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Minutes from 1 February 2001 telecon

From: Wendy A Chisholm <wendy@w3.org>
Date: Thu, 08 Feb 2001 11:41:24 -0500
Message-Id: <4.2.0.58.20010208113939.00ba5d40@localhost>
To: w3c-wai-gl@w3.org
Thanks to Cynthia, Dick, and Charles for minuting last week's 
meeting.  I've combined the three sets of notes at: 
http://www.w3.org/WAI/GL/2001/02/01-minutes.html

  1 February 2001 WCAG WG telecon minutes

Summary of action items and resolutions
       Action DB: Work through 2.0 and latest techniques to identify user 
agent capabilities which are assumed by the checkpoints and techniques.
       Resolved to accept JW's proposal for update to checkpoint mapping 
-- see JW mail in archives 5.3 and 5.4.

Participants
Jason, Gregg, William, Charles, Loretta, Cynthia, Marti, Dick

User Agent Capabilities
/* CS minutes */
JW There is a checkpoint that requires backward compatibility. How do we 
determine degree? What is the impact on conformance?
Charles: tracking UA capabilities. When can we reasonably expect everyone 
to have a UA that does something? When is the feature so prevelent that we 
can stop supporting the alternatives? If you're still using Win 95, you are 
on your own to some extent. If you are still using DOS, is it reasonable 
for you to expect the same level of supprot
Jason: There is a time at which a feature has been implemented enough that 
authors can expect it to be supported. And, there is a time at which it is 
reasonable to stop supporting a workaround for the missing feature.
William: When does assistive tech qualify as being a user agent?
Jason: Still under consideration by several working groups. Definitions in 
some guidelines assume for purposes of those guidelines that certain 
assitive techs are part of UA. We should wait for this decision.
/* CMN starts taking minutes.*/
JW there is a difference between thie time when a feature is avilable to 
people, and when it is reasonable to expect that people are usng it and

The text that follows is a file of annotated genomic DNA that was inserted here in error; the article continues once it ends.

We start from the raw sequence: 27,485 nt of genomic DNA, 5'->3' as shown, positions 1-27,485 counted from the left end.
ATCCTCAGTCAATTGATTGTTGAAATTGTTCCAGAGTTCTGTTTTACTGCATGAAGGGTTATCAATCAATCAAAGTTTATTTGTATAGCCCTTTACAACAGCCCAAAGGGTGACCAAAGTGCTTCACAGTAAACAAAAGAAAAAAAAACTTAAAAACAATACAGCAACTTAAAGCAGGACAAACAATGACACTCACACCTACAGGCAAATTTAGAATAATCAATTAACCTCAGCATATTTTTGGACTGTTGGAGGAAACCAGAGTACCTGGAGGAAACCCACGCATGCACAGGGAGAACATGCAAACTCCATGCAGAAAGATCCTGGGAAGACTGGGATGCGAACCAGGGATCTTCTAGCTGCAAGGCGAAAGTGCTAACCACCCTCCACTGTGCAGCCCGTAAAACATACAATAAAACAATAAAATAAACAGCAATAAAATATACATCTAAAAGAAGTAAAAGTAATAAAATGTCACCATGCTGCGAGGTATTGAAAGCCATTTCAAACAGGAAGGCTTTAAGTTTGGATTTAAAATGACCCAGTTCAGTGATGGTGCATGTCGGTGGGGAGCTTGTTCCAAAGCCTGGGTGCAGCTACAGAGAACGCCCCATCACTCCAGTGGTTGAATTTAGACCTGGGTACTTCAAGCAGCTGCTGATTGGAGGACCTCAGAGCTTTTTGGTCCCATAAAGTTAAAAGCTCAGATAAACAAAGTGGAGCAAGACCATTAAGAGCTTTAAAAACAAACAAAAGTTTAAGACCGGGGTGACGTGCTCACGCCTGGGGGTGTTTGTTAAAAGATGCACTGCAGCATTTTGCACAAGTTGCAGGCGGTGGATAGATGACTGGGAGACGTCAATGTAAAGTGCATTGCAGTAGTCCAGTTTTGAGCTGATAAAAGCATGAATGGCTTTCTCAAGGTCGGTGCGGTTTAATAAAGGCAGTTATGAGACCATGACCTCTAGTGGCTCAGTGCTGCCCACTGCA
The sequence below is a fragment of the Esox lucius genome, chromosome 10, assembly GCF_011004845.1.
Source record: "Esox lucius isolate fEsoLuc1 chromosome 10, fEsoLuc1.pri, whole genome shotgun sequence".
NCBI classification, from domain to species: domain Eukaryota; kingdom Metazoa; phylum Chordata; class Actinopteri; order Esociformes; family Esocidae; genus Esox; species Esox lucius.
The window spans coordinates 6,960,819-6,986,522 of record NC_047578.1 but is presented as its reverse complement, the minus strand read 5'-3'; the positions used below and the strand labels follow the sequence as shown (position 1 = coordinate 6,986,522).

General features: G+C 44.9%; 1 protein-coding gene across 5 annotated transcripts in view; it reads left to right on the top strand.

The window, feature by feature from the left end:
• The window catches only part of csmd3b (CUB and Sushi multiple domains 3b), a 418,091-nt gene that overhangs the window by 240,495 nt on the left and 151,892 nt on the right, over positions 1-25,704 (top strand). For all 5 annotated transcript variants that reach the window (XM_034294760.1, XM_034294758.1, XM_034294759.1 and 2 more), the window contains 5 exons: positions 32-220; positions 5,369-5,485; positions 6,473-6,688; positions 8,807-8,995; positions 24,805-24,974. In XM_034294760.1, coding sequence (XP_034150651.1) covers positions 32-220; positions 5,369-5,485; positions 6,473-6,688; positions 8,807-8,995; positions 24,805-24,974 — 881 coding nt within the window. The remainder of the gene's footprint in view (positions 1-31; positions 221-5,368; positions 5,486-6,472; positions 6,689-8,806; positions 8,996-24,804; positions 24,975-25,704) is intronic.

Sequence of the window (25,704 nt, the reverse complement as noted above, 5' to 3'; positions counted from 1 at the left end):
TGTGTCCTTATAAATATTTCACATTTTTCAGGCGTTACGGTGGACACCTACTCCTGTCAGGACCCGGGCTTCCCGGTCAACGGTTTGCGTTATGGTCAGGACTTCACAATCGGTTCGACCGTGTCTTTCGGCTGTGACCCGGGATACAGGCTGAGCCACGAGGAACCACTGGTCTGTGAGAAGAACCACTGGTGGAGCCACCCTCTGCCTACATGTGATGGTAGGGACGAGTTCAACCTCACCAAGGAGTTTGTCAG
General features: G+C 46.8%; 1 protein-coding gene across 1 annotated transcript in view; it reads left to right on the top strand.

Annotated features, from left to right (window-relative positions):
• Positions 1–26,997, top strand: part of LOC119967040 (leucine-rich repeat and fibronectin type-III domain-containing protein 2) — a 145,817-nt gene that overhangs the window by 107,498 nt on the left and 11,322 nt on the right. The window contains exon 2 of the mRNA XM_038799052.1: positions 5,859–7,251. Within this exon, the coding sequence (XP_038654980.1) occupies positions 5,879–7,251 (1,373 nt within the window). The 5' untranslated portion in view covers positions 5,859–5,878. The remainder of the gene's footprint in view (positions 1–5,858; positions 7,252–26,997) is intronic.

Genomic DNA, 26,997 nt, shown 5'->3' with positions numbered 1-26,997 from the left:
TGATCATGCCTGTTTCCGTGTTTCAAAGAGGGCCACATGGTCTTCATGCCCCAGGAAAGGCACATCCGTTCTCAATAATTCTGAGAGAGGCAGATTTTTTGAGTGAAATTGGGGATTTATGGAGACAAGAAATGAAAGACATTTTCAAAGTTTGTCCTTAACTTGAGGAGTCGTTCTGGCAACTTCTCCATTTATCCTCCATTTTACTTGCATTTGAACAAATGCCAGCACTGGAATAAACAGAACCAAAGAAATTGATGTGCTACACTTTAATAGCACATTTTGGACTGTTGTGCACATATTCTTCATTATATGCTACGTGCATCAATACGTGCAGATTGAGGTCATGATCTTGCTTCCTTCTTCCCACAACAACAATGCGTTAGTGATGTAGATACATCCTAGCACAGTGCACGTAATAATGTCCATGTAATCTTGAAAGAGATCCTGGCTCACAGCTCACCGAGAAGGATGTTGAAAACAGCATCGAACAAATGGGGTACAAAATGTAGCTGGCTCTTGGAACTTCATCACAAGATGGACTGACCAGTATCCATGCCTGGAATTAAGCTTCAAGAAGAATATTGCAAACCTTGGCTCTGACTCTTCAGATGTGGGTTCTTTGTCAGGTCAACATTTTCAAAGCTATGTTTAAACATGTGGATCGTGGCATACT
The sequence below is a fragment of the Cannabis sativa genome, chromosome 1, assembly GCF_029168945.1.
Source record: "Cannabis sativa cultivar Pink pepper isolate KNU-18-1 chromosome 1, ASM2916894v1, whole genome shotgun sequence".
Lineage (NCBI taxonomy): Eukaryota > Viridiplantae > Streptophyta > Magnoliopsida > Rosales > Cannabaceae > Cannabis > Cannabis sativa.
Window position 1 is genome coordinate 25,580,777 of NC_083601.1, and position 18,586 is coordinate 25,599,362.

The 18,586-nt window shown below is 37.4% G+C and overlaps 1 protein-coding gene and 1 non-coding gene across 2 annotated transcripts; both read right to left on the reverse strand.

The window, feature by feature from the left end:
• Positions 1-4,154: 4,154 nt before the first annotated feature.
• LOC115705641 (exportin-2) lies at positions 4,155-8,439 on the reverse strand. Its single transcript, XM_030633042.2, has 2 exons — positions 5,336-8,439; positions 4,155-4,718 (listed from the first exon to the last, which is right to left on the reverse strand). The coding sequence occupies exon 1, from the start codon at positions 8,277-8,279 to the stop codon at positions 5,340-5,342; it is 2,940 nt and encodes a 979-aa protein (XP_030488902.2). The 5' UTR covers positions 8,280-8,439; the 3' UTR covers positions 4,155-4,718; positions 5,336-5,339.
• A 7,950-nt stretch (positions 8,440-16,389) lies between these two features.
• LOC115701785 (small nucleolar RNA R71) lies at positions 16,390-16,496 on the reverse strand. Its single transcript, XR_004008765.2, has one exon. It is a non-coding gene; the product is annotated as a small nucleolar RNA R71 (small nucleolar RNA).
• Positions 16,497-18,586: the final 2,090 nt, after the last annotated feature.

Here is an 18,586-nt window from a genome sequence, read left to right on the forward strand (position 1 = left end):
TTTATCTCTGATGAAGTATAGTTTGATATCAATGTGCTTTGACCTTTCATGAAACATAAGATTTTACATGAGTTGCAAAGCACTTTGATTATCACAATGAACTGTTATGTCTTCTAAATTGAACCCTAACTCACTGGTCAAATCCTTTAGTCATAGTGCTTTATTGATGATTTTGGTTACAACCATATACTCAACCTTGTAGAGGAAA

older versions need not be supported
WL When does a user agent become assistive technology or vice versa
JW It is something that guidelines groups ned to consider. Probably for the 
glossary group - in some cases a user agent is considerd to include 
Assistive Technologies.
JW There are different proposals. One of Charles' was to set some criteria 
based on availability of user agents. Another approach was to decide on a 
case by case basis. Further ideas - it could be dealt with in priorities 
mechanism - if feature X is available then the priority for doing something 
goes down.
WL Is there an implied "if it doesn't work on lynx it won't qualify"?
CS I think it has been implied in the past but I don't know if that is a 
good basis
CMN It has been considered that anything supported in lynx is readily available
JW Or if there is something people can download from the Web
CS In the industry the definition is whether it is available in the current 
version of IE and Netscape
GV Problem is that not all people who need a tool know that it is there. I 
worry about things that are not options in "standard browsers". We need 
something more than "if i isn't in the major browsers" - maybe it needs to 
be whether you can find it in any screen reader. If we assume people know 
about a tool we need to create a mechanism that let people know about it.
MM US ADA Section 508 says that if you require a tool you must require a 
link to the tool.
CS Both plugins and ?? have an auto-download control that tells you where 
to get it.
WL It is hard to find the shut-off feature.
JW Concern: Choosing any particular user agents as defining feature 
support. This could violate W3C vendor-neutrality. But it should be 
possible to set criteria independent of naming specific user agents.